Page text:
First Cup: Thursday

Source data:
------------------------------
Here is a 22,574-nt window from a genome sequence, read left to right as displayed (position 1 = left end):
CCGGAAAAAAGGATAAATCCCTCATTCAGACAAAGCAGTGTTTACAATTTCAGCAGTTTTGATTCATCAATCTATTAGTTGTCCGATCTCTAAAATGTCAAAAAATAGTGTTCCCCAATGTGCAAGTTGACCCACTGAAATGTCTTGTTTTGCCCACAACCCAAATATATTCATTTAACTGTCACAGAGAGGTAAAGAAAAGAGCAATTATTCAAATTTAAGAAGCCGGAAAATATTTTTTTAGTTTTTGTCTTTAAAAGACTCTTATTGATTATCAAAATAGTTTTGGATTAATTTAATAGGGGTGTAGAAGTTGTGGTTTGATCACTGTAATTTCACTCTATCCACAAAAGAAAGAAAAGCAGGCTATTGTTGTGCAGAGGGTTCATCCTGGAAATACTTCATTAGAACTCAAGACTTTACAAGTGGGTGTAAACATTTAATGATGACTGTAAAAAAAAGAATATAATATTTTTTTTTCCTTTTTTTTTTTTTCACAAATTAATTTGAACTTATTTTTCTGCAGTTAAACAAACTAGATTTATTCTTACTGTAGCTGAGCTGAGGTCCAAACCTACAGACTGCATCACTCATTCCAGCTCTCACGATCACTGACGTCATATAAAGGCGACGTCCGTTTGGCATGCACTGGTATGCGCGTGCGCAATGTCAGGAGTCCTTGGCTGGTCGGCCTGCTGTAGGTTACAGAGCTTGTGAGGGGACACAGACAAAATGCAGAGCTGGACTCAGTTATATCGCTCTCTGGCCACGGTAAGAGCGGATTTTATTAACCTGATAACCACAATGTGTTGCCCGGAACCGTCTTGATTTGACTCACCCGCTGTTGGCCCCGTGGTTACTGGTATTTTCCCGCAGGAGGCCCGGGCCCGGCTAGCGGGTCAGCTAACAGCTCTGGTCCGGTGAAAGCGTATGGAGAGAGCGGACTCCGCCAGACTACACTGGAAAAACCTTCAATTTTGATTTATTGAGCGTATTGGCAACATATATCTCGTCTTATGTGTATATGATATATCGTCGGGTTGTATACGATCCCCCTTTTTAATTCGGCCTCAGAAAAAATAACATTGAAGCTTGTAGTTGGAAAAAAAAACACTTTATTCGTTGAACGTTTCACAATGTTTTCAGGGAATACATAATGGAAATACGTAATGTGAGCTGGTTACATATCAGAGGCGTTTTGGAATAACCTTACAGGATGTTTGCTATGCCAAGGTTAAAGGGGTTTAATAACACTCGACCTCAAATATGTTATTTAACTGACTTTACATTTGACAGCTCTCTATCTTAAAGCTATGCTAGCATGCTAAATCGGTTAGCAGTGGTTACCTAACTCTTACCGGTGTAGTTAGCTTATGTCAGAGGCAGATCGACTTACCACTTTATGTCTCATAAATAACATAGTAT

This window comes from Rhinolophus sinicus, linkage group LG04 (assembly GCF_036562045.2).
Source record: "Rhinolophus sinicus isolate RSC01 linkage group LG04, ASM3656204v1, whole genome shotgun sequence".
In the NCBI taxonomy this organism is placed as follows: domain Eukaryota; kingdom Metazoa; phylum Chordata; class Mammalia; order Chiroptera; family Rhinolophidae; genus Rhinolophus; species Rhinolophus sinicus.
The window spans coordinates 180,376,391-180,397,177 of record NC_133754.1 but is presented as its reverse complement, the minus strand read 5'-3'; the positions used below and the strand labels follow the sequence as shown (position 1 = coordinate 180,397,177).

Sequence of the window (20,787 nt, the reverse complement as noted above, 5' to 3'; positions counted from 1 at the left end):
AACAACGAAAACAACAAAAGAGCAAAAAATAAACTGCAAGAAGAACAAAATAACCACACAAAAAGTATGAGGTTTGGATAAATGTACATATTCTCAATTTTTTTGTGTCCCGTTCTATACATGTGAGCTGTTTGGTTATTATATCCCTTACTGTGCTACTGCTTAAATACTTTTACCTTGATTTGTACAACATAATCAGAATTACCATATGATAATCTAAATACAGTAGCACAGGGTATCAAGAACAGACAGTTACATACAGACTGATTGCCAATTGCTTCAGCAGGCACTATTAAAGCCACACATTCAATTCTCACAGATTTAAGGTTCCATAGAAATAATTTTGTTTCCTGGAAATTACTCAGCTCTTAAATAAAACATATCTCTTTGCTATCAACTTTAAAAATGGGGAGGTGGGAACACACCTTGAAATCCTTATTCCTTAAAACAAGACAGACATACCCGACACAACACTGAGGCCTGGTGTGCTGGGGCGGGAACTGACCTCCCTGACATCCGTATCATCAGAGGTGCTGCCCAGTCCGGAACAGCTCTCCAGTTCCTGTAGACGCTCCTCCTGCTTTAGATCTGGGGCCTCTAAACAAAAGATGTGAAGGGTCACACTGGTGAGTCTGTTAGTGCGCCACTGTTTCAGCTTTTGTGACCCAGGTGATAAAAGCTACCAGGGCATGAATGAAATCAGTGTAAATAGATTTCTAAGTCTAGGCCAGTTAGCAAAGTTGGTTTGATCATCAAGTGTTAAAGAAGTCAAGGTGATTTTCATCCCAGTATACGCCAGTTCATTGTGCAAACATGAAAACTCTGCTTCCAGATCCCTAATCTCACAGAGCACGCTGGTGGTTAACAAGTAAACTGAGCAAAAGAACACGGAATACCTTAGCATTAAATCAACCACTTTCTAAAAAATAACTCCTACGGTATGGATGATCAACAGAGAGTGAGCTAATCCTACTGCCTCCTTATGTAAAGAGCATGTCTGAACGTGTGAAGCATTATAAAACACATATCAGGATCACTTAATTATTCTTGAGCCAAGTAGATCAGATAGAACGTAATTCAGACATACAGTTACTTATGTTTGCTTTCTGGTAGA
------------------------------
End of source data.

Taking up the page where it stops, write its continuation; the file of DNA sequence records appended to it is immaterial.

• Chris Vivlamore of The Atlanta Journal-Constitution: The streak lives – in record fashion. Kyle Korver returned to the Hawks lineup and wasted no time in extending his now NBA-record to 89 consecutive games with a 3-pointer. After missing four games with a rib contusion, Korver opened the scoring for the Hawks with a 3-pointer just 30 seconds into Wednesday’s game against the Clippers at Philips Arena. Korver tied the mark of Dana Barros which has stood since Jan. 1996. He can own the record outright with another Friday against the Cavaliers. The record-tying basket came in an impressive 107-97 Hawks win over the Clippers. Korver finished with a season-high 23 points. The Hawks (10-10, 6-3 home) snapped a two-game losing streak and won for the second time in the past seven games. ... “I was just trying to get that one out of the way," Korver said. "I’m just trying to be aggressive. A lot of other teams have focused on it. It’s been hard for me to get shots the last couple of games. I wanted to be aggressive. I was glad it went down and we could just play the rest of the game.”